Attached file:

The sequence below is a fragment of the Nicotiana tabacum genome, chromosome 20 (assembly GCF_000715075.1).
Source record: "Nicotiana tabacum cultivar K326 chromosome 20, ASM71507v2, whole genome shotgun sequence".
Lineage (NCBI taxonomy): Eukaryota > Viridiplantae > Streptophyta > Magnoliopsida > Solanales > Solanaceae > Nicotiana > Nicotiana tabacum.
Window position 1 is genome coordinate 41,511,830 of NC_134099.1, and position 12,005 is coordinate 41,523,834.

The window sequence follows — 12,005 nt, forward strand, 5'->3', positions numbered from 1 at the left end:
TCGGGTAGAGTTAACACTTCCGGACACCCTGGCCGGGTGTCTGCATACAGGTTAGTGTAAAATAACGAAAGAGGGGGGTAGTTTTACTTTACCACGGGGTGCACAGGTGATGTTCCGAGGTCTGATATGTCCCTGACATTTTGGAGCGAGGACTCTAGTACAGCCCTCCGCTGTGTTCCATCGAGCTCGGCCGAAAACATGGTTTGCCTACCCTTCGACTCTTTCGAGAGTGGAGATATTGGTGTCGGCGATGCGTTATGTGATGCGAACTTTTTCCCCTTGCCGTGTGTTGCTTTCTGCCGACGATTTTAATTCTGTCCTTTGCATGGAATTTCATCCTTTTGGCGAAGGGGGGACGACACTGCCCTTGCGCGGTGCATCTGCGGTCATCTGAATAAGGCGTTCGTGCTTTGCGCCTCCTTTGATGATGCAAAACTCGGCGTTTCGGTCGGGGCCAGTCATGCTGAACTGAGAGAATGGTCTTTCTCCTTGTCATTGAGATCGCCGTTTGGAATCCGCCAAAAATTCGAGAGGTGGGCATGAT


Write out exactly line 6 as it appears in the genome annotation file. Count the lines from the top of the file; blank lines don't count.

TCGGGTAGAGTTAACACTTCCGGACACCCTGGCCGGGTGTCTGCATACAGGTTAGTGTAAAATAACGAAAGAGGGGGGTAGTTTTACTTTACCACGGGGTGCACAGGTGATGTTCCGAGGTCTGATATGTCCCTGACATTTTGGAGCGAGGACTCTAGTACAGCCCTCCGCTGTGTTCCATCGAGCTCGGCCGAAAACATGGTTTGCCTACCCTTCGACTCTTTCGAGAGTGGAGATATTGGTGTCGGCGATGCGTTATGTGATGCGAACTTTTTCCCCTTGCCGTGTGTTGCTTTCTGCCGACGATTTTAATTCTGTCCTTTGCATGGAATTTCATCCTTTTGGCGAAGGGGGGACGACACTGCCCTTGCGCGGTGCATCTGCGGTCATCTGAATAAGGCGTTCGTGCTTTGCGCCTCCTTTGATGATGCAAAACTCGGCGTTTCGGTCGGGGCCAGTCATGCTGAACTGAGAGAATGGTCTTTCTCCTTGTCATTGAGATCGCCGTTTGGAATCCGCCAAAAATTCGAGAGGTGGGCATGAT